While stocks fell last week, fixed income assets gained and the yield on the 10 year U.S. Treasury declined to 2.40% from 2.50%. Gold, typically serving as a safe haven to certain investors, posted a positive return of 1.5% on the week. The risk-off trading sentiment has been attributed to the GOP’s inability to pass Health Care Reform, despite controlling both the Executive and Legislative branches. Since the election, the market has been lead higher partially due to expectations for tax reform, lower regulation, and infrastructure spending. These policies, however, may not be so easy to pass as evidenced by last week’s struggles with Health Care Reform. While we still believe that some form fiscal stimulus and regulatory reform will take place, it may not be to the degree that was initially expected and/or may take longer to implement than many were anticipating. This scenario could lead to short-term periods of volatility related to Trump Expectation Syndrome (TES) that we wrote about earlier.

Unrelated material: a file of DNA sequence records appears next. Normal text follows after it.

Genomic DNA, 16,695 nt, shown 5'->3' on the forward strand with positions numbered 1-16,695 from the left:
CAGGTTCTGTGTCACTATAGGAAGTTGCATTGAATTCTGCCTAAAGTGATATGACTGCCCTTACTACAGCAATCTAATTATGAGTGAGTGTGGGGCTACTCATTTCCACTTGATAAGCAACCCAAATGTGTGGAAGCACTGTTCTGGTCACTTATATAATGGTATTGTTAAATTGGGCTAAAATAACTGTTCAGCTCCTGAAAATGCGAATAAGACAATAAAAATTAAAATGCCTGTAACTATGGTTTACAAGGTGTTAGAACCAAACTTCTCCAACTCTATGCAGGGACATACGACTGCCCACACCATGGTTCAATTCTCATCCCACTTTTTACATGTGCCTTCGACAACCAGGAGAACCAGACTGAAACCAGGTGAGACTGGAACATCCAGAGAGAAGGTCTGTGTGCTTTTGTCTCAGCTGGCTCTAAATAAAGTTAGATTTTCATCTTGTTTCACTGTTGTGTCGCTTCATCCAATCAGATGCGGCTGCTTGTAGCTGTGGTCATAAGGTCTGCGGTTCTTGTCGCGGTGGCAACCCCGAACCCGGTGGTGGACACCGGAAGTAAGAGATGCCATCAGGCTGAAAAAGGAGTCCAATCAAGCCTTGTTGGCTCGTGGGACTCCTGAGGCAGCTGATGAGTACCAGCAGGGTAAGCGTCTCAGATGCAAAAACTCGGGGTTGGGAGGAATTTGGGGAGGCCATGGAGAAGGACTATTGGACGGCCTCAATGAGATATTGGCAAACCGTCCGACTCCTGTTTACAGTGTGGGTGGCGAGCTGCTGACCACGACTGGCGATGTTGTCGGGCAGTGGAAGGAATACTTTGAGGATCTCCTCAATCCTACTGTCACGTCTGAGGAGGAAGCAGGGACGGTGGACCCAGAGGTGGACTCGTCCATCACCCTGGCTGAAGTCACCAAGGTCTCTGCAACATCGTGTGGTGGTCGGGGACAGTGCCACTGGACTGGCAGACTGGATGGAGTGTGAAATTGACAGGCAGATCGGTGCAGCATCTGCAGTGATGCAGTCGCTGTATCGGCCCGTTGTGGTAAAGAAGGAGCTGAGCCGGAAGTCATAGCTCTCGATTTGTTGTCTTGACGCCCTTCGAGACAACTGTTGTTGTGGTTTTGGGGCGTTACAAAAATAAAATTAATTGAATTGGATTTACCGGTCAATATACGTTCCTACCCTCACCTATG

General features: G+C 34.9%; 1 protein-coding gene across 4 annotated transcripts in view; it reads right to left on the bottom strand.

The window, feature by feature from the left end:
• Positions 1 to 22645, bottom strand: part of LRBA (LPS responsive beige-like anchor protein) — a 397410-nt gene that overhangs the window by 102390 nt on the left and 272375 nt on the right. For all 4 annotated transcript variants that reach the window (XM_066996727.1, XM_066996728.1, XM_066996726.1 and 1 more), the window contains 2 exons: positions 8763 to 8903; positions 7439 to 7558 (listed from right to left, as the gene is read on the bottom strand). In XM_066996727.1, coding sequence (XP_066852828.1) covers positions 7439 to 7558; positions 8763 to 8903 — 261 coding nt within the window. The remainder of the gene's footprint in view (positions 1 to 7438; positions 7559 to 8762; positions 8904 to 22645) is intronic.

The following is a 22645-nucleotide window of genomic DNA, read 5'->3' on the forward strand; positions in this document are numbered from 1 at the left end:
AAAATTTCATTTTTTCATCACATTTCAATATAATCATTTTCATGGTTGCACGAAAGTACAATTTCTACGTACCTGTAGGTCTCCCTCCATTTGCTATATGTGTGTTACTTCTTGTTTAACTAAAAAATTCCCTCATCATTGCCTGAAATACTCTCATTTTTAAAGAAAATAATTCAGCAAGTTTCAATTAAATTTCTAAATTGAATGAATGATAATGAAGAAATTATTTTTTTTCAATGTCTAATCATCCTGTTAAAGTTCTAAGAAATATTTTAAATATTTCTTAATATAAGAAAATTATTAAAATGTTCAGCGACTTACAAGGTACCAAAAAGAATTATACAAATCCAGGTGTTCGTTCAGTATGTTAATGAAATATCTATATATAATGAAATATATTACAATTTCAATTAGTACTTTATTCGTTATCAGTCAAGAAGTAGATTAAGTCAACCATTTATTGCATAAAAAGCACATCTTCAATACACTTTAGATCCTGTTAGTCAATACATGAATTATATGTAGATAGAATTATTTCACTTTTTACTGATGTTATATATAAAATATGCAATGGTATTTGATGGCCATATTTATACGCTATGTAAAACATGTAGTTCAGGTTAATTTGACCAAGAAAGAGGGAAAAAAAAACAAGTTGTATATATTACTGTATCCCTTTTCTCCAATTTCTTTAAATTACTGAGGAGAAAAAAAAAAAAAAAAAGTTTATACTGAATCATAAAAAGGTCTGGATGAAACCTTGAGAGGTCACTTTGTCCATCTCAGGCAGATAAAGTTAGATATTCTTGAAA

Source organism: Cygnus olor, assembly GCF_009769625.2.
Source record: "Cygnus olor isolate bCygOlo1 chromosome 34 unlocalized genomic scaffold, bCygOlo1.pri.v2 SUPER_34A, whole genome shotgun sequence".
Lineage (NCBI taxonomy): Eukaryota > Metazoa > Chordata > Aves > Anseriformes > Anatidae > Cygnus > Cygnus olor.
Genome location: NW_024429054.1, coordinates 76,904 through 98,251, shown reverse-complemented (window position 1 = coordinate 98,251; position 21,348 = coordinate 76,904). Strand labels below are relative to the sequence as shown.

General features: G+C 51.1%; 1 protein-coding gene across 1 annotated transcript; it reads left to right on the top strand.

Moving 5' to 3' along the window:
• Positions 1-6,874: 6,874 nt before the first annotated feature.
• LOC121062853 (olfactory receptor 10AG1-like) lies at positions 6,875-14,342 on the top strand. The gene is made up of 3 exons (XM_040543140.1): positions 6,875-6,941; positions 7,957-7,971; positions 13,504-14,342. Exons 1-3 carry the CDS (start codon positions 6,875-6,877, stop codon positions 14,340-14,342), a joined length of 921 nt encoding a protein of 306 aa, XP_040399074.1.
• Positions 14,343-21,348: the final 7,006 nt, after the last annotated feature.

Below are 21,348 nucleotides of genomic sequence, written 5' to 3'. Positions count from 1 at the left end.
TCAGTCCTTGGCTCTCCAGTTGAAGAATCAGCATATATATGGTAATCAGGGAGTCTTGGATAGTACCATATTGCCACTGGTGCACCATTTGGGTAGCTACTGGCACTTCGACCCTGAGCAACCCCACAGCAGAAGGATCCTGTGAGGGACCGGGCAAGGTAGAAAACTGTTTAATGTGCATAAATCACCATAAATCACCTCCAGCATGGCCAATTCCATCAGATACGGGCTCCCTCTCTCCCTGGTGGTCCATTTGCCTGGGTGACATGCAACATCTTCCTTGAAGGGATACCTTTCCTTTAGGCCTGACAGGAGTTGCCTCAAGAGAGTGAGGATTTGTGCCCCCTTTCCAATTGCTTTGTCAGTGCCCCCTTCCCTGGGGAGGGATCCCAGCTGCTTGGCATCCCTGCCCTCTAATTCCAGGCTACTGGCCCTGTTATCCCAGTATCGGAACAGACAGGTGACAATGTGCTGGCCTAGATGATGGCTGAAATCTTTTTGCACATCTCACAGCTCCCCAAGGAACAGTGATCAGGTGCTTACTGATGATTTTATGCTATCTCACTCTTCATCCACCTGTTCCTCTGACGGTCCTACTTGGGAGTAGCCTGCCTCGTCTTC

Fortunately for equity investors, financial conditions remain generally supportive for stocks. Many gauges of economic activity, including Manufacturing and Service PMI’s as well as housing data have moved higher this year. Consumer confidence has also trended upward since the election suggesting that the gains seen so far in 2017’s consumer spending data have the potential to increase even further. Until wages meaningfully pickup, increased economic activity along with a recovering energy sector should be supportive of earnings growth and further support current stock valuations.